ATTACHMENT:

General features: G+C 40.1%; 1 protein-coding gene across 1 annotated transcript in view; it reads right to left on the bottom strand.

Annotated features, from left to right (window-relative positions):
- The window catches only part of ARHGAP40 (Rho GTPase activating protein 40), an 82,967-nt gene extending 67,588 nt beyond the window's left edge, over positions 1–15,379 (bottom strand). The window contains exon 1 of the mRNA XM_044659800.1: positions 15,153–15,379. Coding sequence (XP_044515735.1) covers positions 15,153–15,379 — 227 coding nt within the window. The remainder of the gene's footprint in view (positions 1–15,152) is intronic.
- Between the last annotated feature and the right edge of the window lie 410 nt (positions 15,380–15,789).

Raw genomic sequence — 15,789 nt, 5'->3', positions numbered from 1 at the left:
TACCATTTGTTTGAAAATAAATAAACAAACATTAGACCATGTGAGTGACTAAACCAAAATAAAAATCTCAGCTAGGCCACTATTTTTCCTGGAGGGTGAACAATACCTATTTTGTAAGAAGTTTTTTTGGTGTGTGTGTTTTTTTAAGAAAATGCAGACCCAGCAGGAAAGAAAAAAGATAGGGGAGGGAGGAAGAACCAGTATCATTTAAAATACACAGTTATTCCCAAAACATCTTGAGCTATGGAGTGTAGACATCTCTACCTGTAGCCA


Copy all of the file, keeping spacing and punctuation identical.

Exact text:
General features: G+C 40.1%; 1 protein-coding gene across 1 annotated transcript in view; it reads right to left on the bottom strand.

Annotated features, from left to right (window-relative positions):
- The window catches only part of ARHGAP40 (Rho GTPase activating protein 40), an 82,967-nt gene extending 67,588 nt beyond the window's left edge, over positions 1–15,379 (bottom strand). The window contains exon 1 of the mRNA XM_044659800.1: positions 15,153–15,379. Coding sequence (XP_044515735.1) covers positions 15,153–15,379 — 227 coding nt within the window. The remainder of the gene's footprint in view (positions 1–15,152) is intronic.
- Between the last annotated feature and the right edge of the window lie 410 nt (positions 15,380–15,789).

Raw genomic sequence — 15,789 nt, 5'->3', positions numbered from 1 at the left:
TACCATTTGTTTGAAAATAAATAAACAAACATTAGACCATGTGAGTGACTAAACCAAAATAAAAATCTCAGCTAGGCCACTATTTTTCCTGGAGGGTGAACAATACCTATTTTGTAAGAAGTTTTTTTGGTGTGTGTGTTTTTTTAAGAAAATGCAGACCCAGCAGGAAAGAAAAAAGATAGGGGAGGGAGGAAGAACCAGTATCATTTAAAATACACAGTTATTCCCAAAACATCTTGAGCTATGGAGTGTAGACATCTCTACCTGTAGCCA